Before heading to the airport, Bono eased the band into "Original of the Species," a love song that also observes, "Some things you shouldn't get too good at/Like smiling, crying and celebrity." With a chuckle, he said: "I might try a little guitar - don't get upset. There's a very good reason why I'm the singer." He didn't disgrace himself, though, and after he took his leave, a visitor noted the neat lettering on the pickguard of his vintage Gretsch guitar: "The Goal Is Soul," it read.

Thanks to Jon Pareles NYT

Saturday, September 25, 2004

Maseo What Goes On?

Release Date: October 2, 2004
Originally uploaded by H. Michael karshis.

All you De La fans seeking the final installment of the AOI series, are just going to have to wait. The good news is, The Grind Date, the 7th release from America's most underated hip-hop boy wonders, drops October 2, 2004 - that's right, my birthday - yo thanks Mase!

Since leaving Tommy Boy Records, and going independent for their first time ever, the group decided that they had experienced too much and changed to follow the concept. The third Art Official Intelligence installment, which is supposed to be dedicated to the art of DJing, is yet to be recorded.

According to DJ Maseo, "We do still plan on doing [The AOI Volume 3] record, [but with The Grind Date,] we just had to focus on putting a record together that was gonna kind of put us back in today's Hip-Hop. [Volume 3] was a record that would kind of just involve me and my fellow DJs, which is more of just a novelty De La record. I think going after the MTV and BET viewers, is not the record.

Previously, Maseo said that De La Soul's third installment of the AOI series will be released independently through his own Bear Mountain Entertainment label.

As for The Grind Date, Maseo says "The album is just the existence of what we been dealing with since breaking off that relationship with Tommy Boy, being 30 plus years old." 

This album, like the last, uses outside production from Dave West, Jake One, Madlib, and collaborations with Ghostface Killah and others.

The way I see it, knowing waht Mase is capable of, when AOI V3 is ready it'll be well worth the wait. Until then, Bring on The Grind Date. Happy birthday to me!



Thursday, September 16, 2004


Originally uploaded by H. Michael karshis.

Johnny Ramone, has died at age 55. He was the lead guitarist with The Ramones, the American band that was the chief influence on the development of punk rock.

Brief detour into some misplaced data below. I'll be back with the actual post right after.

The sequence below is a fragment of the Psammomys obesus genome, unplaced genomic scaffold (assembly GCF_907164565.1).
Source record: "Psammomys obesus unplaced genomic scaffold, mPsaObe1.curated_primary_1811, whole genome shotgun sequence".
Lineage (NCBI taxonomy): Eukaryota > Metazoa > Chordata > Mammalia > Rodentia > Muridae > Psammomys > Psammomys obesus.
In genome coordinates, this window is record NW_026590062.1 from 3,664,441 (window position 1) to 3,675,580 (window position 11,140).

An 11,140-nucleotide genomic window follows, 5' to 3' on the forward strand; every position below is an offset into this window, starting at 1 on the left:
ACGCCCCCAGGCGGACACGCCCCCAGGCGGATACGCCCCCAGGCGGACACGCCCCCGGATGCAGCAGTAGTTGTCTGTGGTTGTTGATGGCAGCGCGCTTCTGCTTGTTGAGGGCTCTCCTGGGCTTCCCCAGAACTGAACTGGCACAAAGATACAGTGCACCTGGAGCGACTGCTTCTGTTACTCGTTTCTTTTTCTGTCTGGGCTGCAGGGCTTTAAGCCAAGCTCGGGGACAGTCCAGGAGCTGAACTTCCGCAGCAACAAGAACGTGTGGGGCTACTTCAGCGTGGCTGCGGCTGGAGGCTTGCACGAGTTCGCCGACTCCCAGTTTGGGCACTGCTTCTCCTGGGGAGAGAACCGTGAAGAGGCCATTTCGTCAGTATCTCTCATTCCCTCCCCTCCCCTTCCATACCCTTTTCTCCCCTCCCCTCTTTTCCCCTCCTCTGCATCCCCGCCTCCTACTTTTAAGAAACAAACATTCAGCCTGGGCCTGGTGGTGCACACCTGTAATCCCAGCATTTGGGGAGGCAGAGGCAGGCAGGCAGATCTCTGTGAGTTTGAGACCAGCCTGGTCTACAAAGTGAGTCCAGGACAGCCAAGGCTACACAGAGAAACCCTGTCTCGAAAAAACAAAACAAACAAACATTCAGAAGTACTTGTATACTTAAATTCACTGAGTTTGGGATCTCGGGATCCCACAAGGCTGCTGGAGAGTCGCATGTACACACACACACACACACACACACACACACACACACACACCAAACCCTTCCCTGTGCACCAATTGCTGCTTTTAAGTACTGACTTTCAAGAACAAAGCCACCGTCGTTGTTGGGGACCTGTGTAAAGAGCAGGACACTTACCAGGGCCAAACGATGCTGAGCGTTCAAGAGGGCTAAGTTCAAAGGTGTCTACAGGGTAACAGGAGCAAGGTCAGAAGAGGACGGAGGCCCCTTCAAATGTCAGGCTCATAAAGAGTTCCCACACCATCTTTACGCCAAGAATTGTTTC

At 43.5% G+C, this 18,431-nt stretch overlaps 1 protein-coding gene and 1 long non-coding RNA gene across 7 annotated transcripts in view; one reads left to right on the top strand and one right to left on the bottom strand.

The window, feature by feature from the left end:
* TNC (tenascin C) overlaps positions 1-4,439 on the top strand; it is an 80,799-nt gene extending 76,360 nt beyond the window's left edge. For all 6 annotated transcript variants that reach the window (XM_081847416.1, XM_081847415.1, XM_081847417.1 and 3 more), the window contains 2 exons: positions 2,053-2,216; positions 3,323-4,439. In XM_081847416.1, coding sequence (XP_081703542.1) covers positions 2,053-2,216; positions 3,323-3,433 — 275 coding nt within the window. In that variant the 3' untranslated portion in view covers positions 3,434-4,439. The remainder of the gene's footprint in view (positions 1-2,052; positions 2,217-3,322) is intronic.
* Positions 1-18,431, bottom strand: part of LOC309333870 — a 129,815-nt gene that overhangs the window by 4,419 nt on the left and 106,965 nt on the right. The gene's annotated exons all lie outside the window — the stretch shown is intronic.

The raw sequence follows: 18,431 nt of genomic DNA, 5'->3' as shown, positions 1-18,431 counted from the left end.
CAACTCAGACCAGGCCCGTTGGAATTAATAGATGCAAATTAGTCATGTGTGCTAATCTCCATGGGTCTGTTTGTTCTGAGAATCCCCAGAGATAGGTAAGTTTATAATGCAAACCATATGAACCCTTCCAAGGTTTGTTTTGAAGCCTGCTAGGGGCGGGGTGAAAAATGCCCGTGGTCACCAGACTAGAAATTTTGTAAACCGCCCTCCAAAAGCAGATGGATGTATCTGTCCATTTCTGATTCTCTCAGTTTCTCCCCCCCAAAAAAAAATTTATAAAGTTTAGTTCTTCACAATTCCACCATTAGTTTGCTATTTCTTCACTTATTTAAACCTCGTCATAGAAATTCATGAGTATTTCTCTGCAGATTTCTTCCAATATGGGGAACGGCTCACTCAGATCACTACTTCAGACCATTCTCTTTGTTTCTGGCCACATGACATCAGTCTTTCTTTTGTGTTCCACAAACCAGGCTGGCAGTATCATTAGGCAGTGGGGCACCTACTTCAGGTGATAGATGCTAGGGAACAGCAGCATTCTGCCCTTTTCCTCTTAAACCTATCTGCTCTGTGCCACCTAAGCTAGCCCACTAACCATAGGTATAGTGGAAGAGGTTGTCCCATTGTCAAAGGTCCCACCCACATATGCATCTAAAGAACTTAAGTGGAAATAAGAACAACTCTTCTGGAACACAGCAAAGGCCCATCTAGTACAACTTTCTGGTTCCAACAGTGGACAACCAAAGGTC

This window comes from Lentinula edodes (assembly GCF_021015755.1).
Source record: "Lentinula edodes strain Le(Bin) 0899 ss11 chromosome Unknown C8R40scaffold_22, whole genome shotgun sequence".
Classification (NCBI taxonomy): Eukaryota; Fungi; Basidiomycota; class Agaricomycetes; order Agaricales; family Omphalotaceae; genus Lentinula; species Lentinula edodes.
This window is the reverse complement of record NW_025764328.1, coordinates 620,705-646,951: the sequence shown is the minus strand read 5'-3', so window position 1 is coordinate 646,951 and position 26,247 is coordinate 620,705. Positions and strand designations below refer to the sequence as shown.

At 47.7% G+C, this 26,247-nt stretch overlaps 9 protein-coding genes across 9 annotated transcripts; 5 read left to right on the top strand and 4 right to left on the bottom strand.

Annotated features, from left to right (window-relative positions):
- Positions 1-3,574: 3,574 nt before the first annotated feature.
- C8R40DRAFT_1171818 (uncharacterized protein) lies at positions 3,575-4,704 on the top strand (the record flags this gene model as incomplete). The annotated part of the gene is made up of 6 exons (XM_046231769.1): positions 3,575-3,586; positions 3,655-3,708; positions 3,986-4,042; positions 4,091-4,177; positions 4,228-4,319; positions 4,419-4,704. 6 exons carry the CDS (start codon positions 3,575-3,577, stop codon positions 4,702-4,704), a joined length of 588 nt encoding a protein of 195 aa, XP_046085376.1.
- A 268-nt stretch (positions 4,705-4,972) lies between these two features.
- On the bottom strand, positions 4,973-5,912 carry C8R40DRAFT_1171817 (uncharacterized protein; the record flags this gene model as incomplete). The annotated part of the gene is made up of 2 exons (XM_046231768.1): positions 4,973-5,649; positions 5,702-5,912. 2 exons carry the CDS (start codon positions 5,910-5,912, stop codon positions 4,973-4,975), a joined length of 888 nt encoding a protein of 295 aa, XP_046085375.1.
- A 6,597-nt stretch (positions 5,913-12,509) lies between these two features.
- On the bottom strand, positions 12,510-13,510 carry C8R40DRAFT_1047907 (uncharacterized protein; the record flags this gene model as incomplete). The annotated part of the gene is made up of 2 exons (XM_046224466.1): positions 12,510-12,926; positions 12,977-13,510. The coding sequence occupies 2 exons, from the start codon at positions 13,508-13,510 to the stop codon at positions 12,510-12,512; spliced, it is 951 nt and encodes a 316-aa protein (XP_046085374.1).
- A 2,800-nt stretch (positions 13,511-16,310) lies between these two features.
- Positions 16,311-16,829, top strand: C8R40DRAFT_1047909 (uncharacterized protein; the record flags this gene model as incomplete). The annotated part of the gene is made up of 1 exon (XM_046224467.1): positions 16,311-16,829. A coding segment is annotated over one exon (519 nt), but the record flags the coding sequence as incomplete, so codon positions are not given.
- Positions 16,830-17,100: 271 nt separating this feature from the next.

The importance of the group to punk was that they were the first to reduce music to its bare necessities of four chords, pointless lyrics and, above all, energy. What counted was attitude, not skill, although unlike the movement in Britain, theirs was a gesture principally to the disposability of pop rather than a call to arms.

They first attracted attention in 1974 when playing at a dive on the Lower East Side of New York, CBGB, that would become the centre of America's art-punk scene and the proving ground for bands such as Blondie and Talking Heads.

Outfits such as The New York Dolls had paved the way for the stripped-down sound of The Ramones, but none had played at such a speeded-up tempo before, and their gigs - at which they crashed through 20 songs in half an hour - caused a considerable sensation in the music world and landed them a contract with Sire, so becoming the first punk band to sign with a record label.

Their debut LP, The Ramones (1976), recorded in two days, enjoyed very limited success in America, where radio was then dominated by disco and progressive rock bands such as Yes, against whom the Ramones were reacting. Accordingly Sire dispatched them to London, where at the Roundhouse on Bicentennial Day, July 4 1976, they made their reputation in Britain.

Dressed in denim and biker gear, they introduced each of their songs with a simple "1-2-3-4" and proceeded to pound them out with an almost cartoon-like intensity. Watching in the audience was an entranced Sid Vicious, and thereafter The Ramones exerted a disproportionate influence on their British peers, particularly The Sex Pistols.

None of The Ramones originally bore that name. Johnny Ramone was born John Cummings, the only child of a construction worker of Irish descent, on Long Island on October 8 1948. He grew up in the Forest Hills section of Queens, New York, and soon made friends with the boy across the street, Douglas Colvin.

The pair liked the same sort of music - Elvis Presley and the Beatles and later the Velvet Underground and the MC5 - and bought their first instruments together, Cummings's being the Mosrite guitar that became his signature.

In 1974, they formed a band with what Colvin called "the obvious creeps of the neighbourhood", Jeffrey Hyman and Tom Erdelyi, and adopted the surname Ramone. Colvin - Dee Dee Ramone - was the original vocalist, but soon ceded this role to Hyman - Joey Ramone - and concentrated on writing songs and playing the bass. Erdelyi, who began as their manager, became their drummer.

Their stock was always higher in Britain than in America, where they never had a hit single or a gold album. By contrast, their LPs Ramones Leave Home (1977), Rocket to Russia (1977) and Road to Ruin (1978) all sold moderately well on the other side of the Atlantic, and they twice entered the pop charts with Sheena Is A Punk Rocker (1977) and their cover of The Ronettes' Baby I Love You, which reached No 8 in 1980.

That single was taken from the album End of the Century, produced - curiously - by Phil Spector, which marked the end of the band's glory days. Although they continued to tour for another 15 years, eventually playing more than 2,000 gigs, they had long since begun to fall out with each other.